I'm just an ordinary person studying Tao/Taoism and Tai Chi

with the aim to apply my learnings to our modern world. 

Here are some of my comments/thoughts from my journey so far.  

 

2024-06-1315:37
Rooting in Tai Chi refers to the ability to maintain a stable and grounded stance while executin....
Rooting in Tai Chi refers to the ability to maintain a stable and grounded stance while executing movements. It's a fundamental concept in Tai Chi practice, emphasizing balance, stability, and connection with the ground.
Rooting involves proper alignment of the body, relaxation, and sinking the body's weight into the feet, creating a stable foundation. This stability allows practitioners to maintain balance even when encountering external forces or when transitioning between different postures.
To develop rooting in Tai Chi, practitioners focus on:
1. **Alignment**: Ensuring that the body is aligned properly, with the spine straight and the weight evenly distributed between the feet.
2. **Relaxation**: Relaxing the muscles while maintaining structural integrity. Tension can hinder roo Read More
2024-05-2408:25
The yin yang principle is really important when practicing tai chi. The unity of the opposites a....
The yin yang principle is really important when practicing tai chi. The unity of the opposites and the constant change between those extremes is well reflected in tai chi. Most practitioners are aware of the substantial(yang) /insubstantial(yin) leg/arm and that yin posture is followed by a yang posture and vice versa. But not many are aware that action/non-action is also reflected in tai chi. The non-action is also sometimes called settling between postures. Non-action within tai chi is a very brief, almost imperceptible pause between the conclusion of one posture and the beginning of the next. In some posture this brief pause can also occur within a posture as well. The breathing is also aligned/synchronized with the action/non-action. The brief pause is happening between in/out breathin Read More
2024-05-2008:02
That is my favourite one. I achieve maximum relaxation with this Qigong routine.Here are more in....
That is my favourite one. I achieve maximum relaxation with this Qigong routine.
Here are more info about it:
Liu Zi Jue, also known as "Six Healing Sounds Qigong," is a traditional Chinese qigong practice that involves a series of six breathing exercises, each associated with a different sound and organ of the body.
The six sounds are "Xu" (pronounced "shh"), "He" (pronounced "huh"), "Hu" (pronounced "who"), "Si" (pronounced "suh"), "Chui" (pronounced "chway"), and "Xi" (pronounced "she"). Each sound is associated with a different organ of the body, such as the lungs, kidneys, liver, heart, spleen, and triple warmer (a concept in Chinese medicine related to the body's metabolic processes).
The practice of Liu Zi Jue involves breathing in a specific way while making the sound associate Read More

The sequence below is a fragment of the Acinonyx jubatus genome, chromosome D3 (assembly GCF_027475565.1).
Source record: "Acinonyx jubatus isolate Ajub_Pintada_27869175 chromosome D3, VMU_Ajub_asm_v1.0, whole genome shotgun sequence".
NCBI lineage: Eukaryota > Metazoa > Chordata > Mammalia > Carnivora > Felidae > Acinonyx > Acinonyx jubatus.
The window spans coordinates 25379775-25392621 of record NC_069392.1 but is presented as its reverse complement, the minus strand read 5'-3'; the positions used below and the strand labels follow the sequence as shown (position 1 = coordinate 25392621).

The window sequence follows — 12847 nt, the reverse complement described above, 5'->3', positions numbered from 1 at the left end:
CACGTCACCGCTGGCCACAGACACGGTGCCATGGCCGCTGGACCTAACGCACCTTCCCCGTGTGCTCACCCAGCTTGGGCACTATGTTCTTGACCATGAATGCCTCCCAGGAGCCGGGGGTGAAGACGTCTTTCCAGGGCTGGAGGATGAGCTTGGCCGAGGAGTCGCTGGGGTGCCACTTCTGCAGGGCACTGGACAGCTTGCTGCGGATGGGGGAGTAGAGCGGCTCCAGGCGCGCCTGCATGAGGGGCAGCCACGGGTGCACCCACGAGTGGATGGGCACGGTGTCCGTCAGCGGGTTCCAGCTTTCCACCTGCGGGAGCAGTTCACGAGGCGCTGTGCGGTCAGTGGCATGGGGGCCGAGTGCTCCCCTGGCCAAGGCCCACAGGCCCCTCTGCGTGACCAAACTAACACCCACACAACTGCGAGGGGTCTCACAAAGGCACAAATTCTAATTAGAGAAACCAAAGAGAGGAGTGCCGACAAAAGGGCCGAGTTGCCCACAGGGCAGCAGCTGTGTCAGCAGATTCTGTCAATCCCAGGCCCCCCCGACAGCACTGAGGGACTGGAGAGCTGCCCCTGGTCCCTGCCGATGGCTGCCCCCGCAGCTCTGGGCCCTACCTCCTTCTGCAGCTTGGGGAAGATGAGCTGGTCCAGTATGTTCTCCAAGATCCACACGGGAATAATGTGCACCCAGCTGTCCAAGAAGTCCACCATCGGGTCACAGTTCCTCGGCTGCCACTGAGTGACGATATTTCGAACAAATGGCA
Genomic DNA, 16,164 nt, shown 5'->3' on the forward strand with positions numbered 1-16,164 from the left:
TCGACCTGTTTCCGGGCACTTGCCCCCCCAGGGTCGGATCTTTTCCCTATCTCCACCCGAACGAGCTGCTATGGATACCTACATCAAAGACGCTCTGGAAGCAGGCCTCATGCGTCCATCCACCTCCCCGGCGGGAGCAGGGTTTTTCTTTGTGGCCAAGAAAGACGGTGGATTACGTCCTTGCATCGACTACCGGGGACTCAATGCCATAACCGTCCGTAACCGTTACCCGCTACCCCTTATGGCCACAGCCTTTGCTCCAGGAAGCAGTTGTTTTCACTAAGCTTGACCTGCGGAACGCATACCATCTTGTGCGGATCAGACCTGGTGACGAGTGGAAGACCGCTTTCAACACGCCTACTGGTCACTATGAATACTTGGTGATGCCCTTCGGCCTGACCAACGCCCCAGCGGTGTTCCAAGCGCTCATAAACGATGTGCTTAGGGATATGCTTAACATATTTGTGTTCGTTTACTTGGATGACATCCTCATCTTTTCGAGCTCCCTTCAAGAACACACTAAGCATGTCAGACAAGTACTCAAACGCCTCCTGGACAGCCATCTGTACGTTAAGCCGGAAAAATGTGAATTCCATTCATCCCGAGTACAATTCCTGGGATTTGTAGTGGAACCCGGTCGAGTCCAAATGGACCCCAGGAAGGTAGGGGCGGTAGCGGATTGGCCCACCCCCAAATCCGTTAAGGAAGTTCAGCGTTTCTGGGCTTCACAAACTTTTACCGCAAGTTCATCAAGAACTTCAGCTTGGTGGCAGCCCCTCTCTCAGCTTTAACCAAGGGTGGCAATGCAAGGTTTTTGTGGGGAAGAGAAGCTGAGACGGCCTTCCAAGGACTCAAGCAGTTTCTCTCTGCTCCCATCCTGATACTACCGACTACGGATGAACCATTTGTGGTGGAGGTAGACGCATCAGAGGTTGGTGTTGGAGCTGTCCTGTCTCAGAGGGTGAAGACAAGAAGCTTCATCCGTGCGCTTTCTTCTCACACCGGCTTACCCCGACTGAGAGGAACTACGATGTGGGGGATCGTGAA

2024-05-1909:20
The flow of movement is directed through the legs, waist, arms, hands and fingers.When the arm p....
The flow of movement is directed through the legs, waist, arms, hands and fingers.
When the arm pushes forwards and upwards, the leg pushes backwards and down, the practitioner always need be centered in the lower dantien.
#taichi #taichiprinciples #dantien
2024-05-1408:26
The three external harmonies principalinvolve the shoulders and hips, the elbows and knees, the ....
The three external harmonies principal
involve the shoulders and hips, the elbows and knees, the wrists
and ankles.
Basically,
• The shoulders move in harmony with the hips.
• The elbows move in harmony with the knees.
• The wrists move in harmony with the ankles.
but
• the hips lead the shoulder
• the knee leads the elbow
• the ankle leads the wrist
e.g. If the shoulders lead the movement of the hips than the practitioner will be top heavy and your opponent can easily borrow your energy.
#taichi #threeharmonies #taoism
2024-05-0609:03
So what is the meaning of insubstantial/substantial in terms of tai chi. Let’s consider the le....
So what is the meaning of insubstantial/substantial in terms of tai chi.
Let’s consider the legs first. The weight-bearing leg is the substantial leg and the lesser weighted leg is the insubstantial one.
In regards to arms the arm that is outstretched is considered the substantial arm and the lower one (usually more for defense) is the insubstantial one.
Also parts of the tai chi forms are considered substantial or insubstantial. For example a push is considered a substantial sub-move and a roll back an insubstantial one
During your Tai Chi practice you always transition between both. To know which one is the substantial or insubstantial one is really important.
#taichi #taichiprinciples #substantial #insubstantial
2024-04-2614:20
I personally find the Head Suspension principal one of the key one, which improved my Tai Chi Ch....
I personally find the Head Suspension principal one of the key one, which improved my Tai Chi Chuan a lot. It is part of the group of principals that is related to the posture and hence improves your overall posture of your Tai Chi Chuan.
This principal helps you to maintain an natural and erect head position. Imagine an invisible strand of silk lifting your head from the Crown Point (similar to the Crown Chakra in Yoga). This alignment reduces strain on the neck, encourages proper spinal alignment, and enhances focus and balance. It also creates openness and flexibility in your spine, allowing for correct postural alignment.
#taichi #taichiprinciples #headsuspension

 

 

 


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